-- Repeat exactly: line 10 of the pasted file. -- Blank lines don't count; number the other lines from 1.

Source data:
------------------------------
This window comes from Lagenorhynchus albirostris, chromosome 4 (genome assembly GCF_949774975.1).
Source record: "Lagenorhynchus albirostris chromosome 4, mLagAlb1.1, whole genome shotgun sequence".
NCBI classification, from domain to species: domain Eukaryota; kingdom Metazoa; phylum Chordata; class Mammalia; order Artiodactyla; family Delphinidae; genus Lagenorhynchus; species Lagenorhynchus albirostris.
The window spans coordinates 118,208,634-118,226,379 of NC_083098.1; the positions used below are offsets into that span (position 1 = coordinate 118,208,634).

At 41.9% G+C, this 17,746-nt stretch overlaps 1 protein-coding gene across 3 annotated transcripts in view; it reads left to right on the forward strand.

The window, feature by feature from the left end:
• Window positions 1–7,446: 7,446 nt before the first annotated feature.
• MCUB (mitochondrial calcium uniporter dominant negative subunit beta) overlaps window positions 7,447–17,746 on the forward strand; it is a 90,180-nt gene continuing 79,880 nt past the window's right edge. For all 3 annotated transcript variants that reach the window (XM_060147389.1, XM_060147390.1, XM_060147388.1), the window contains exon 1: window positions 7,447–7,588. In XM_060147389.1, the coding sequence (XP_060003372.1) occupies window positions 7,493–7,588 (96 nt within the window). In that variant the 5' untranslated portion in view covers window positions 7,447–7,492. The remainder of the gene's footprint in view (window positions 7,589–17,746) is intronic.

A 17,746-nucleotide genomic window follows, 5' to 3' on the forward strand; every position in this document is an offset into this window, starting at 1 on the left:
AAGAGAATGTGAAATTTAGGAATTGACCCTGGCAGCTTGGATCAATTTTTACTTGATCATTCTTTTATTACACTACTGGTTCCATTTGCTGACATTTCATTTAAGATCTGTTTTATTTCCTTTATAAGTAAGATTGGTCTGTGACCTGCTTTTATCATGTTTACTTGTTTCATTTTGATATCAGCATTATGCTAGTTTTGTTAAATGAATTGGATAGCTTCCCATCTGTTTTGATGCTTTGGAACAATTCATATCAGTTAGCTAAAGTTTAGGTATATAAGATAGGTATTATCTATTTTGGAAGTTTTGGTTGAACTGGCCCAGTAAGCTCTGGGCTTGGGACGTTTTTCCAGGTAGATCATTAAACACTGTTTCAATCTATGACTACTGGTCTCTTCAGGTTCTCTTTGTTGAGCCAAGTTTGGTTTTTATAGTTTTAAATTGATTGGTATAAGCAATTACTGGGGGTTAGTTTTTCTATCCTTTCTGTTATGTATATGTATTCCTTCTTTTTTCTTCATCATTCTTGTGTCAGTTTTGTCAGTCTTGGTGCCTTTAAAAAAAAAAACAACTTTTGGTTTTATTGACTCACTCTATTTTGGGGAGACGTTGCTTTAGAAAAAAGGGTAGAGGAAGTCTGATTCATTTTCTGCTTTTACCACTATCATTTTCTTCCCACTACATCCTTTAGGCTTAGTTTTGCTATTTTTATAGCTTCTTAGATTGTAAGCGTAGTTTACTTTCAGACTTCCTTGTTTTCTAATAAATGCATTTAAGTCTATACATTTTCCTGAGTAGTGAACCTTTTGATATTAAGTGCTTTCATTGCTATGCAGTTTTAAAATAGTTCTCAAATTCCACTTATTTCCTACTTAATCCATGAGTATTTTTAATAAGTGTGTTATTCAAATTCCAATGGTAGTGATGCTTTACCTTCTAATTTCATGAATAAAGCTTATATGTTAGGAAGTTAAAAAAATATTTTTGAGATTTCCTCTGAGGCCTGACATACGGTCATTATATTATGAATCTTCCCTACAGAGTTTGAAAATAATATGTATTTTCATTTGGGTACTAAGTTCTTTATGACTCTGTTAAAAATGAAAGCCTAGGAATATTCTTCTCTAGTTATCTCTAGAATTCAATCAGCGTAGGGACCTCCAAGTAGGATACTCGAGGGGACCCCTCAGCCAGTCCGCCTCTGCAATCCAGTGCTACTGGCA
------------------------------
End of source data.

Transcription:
AAGAGAATGTGAAATTTAGGAATTGACCCTGGCAGCTTGGATCAATTTTTACTTGATCATTCTTTTATTACACTACTGGTTCCATTTGCTGACATTTCATTTAAGATCTGTTTTATTTCCTTTATAAGTAAGATTGGTCTGTGACCTGCTTTTATCATGTTTACTTGTTTCATTTTGATATCAGCATTATGCTAGTTTTGTTAAATGAATTGGATAGCTTCCCATCTGTTTTGATGCTTTGGAACAATTCATATCAGTTAGCTAAAGTTTAGGTATATAAGATAGGTATTATCTATTTTGGAAGTTTTGGTTGAACTGGCCCAGTAAGCTCTGGGCTTGGGACGTTTTTCCAGGTAGATCATTAAACACTGTTTCAATCTATGACTACTGGTCTCTTCAGGTTCTCTTTGTTGAGCCAAGTTTGGTTTTTATAGTTTTAAATTGATTGGTATAAGCAATTACTGGGGGTTAGTTTTTCTATCCTTTCTGTTATGTATATGTATTCCTTCTTTTTTCTTCATCATTCTTGTGTCAGTTTTGTCAGTCTTGGTGCCTTTAAAAAAAAAAACAACTTTTGGTTTTATTGACTCACTCTATTTTGGGGAGACGTTGCTTTAGAAAAAAGGGTAGAGGAAGTCTGATTCATTTTCTGCTTTTACCACTATCATTTTCTTCCCACTACATCCTTTAGGCTTAGTTTTGCTATTTTTATAGCTTCTTAGATTGTAAGCGTAGTTTACTTTCAGACTTCCTTGTTTTCTAATAAATGCATTTAAGTCTATACATTTTCCTGAGTAGTGAACCTTTTGATATTAAGTGCTTTCATTGCTATGCAGTTTTAAAATAGTTCTCAAATTCCACTTATTTCCTACTTAATCCATGAGTATTTTTAATAAGTGTGTTATTCAAATTCCAATGGTAGTGATGCTTTACCTTCTAATTTCATGAATAAAGCTTATATGTTAGGAAGTTAAAAAAATATTTTTGAGATTTCCTCTGAGGCCTGACATACGGTCATTATATTATGAATCTTCCCTACAGAGTTTGAAAATAATATGTATTTTCATTTGGGTACTAAGTTCTTTATGACTCTGTTAAAAATGAAAGCCTAGGAATATTCTTCTCTAGTTATCTCTAGAATTCAATCAGCGTAGGGACCTCCAAGTAGGATACTCGAGGGGACCCCTCAGCCAGTCCGCCTCTGCAATCCAGTGCTACTGGCA